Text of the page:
Needless to say, this did not make them popular with the Jews, a situation made even worse by an incident when Jesus was a young child when some Samaritans crept into the Jerusalem Temple and scattered human bones in it, an act of desecration.  By making a Samaritan the hero Jesus increased the challenge of his story to the maximum.

So what is the challenge of this, the best known of all the parables?  There are several.  First and foremost it is a restatement of the commandment to love our neighbours as ourselves, a difficult enough challenge at the best of times, but it is much more than just that.  Through this story Jesus confronts two of the most common excuses we use not to offer help even when we can see that it clearly needed.

The first of these is to find some very good, compelling reason why we can’t help on this particular occasion:  we would love to, of course, but it just isn’t possible.  The Priest and the Levite were both Temple workers governed by strict rules of cleanliness.  The man who had been beaten up might be dead, and to touch a dead body would make them unclean demanding a long ritual to cleanse themselves again.  Their slavish adherence to complex laws led them to disobey God’s fundamental law of love.

Many of the excuses we use today for not helping a neighbour come into this category.  We would love to help, but we are just too busy;   it wouldn’t be appropriate for us to get involved, whatever that might mean;   things like this are better left to the authorities;   it would be against Health and Safety rules or our Insurance Policy.  Occasionally such reasons might be valid in a specific case, but more often than not they are just excuses.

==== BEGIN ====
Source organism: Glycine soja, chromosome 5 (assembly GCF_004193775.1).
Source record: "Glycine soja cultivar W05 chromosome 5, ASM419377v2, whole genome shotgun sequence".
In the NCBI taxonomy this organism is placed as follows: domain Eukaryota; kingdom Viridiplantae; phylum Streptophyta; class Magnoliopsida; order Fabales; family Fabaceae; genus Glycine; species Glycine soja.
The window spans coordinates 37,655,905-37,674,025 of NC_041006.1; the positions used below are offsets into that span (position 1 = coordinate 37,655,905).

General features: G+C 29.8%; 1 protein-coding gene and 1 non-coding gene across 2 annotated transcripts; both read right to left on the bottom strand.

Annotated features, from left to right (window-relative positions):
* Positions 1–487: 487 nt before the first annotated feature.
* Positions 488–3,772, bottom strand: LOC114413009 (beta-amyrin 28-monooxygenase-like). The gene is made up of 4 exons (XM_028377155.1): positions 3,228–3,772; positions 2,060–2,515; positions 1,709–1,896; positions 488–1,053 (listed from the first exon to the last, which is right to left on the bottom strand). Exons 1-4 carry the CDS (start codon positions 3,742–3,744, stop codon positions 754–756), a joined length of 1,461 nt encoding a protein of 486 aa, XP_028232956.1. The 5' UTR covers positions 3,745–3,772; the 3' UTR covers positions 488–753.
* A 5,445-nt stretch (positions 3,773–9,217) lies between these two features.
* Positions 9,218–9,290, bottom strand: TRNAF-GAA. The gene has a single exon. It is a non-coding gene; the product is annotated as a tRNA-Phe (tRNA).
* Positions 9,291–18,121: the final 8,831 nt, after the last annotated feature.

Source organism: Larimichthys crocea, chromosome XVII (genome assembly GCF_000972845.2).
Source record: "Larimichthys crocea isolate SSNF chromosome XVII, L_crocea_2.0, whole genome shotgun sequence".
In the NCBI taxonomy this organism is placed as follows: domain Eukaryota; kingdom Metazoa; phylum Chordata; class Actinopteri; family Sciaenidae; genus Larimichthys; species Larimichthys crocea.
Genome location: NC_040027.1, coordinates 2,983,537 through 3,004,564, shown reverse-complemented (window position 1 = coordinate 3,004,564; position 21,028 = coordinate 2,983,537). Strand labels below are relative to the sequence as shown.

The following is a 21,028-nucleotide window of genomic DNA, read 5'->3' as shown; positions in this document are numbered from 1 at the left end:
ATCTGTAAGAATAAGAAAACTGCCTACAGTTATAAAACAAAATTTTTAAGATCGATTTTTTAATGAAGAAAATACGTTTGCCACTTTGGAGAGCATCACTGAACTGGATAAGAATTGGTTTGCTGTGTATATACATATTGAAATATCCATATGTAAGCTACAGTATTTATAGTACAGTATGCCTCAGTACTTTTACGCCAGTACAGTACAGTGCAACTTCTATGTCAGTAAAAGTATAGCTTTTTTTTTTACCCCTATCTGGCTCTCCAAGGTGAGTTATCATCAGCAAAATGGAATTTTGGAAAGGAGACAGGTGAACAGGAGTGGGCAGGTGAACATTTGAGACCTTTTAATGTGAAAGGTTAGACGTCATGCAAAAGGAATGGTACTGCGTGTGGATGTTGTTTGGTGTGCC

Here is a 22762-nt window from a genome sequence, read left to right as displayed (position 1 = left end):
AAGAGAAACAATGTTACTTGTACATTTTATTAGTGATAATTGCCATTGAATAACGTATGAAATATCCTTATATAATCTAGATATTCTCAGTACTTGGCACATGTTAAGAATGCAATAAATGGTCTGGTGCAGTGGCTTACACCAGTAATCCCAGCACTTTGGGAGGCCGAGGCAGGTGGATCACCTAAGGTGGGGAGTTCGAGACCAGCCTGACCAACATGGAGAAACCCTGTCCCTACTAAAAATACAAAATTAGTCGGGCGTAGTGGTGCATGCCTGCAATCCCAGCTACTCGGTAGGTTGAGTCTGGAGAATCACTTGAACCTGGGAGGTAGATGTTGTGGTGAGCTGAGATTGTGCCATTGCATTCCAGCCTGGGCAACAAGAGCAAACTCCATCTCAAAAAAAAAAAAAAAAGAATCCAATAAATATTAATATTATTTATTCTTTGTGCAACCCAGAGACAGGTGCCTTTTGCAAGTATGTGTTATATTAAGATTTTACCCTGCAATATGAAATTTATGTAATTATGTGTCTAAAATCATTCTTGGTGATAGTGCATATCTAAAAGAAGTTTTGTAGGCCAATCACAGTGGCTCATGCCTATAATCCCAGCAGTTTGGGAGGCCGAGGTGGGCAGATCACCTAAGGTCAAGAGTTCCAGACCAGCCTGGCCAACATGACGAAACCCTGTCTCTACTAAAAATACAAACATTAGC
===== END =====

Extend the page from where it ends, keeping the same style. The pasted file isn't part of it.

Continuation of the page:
The second excuse strikes at the heart of the central problem that has caused most of the wars in our history: our basic instinct of tribalism.  The Samaritans were a detested tribe who, in the eyes of the Jews of the time, could do no good.  Like all such tribal typecasting, the reality that there is good and bad in us all had been replaced by the self-supporting lie that the Jews were all good and the Samaritans were all bad.  By making the hero of the story a Samaritan, Jesus confronted this prejudice head on.

So, have we learnt to control this basic tribal instinct in the 2000 years since Jesus told this story?  Hardly.  The instinct to categorise people into tribal groups is as strong as ever – we do it all the time.  Fishermen who will not wave to boaters, the stereotype of Romans building everything straight, the folk-story of Fenlanders having webbed feet and terms such as ‘liveaboard yachties’ all involve categorising people into groups and associating a fixed set of attributes with each group.

The examples from our recent cruise may be relatively trivial, but others are not.  In the Holy Land, Jews still prefer to travel from Galilee to Jerusalem via the Jordan Valley but now it is to avoid the Palestinians rather than the Samaritans.  Extremist Muslims and Christians each denounce the other as enemies of God.  Sensation-seeking newspapers run stories about ‘Immigrants’ or ‘Eastern Europeans’ condemning whole groups with a single stroke of the pen.  The need to confront such tribalism remains as strong today as when Jesus confronted the lawyer who was trying to entrap him.  There are 7 billion of God’s children living on the earth today and they are all our neighbours.  Let us pray for God’s help to treat them as such.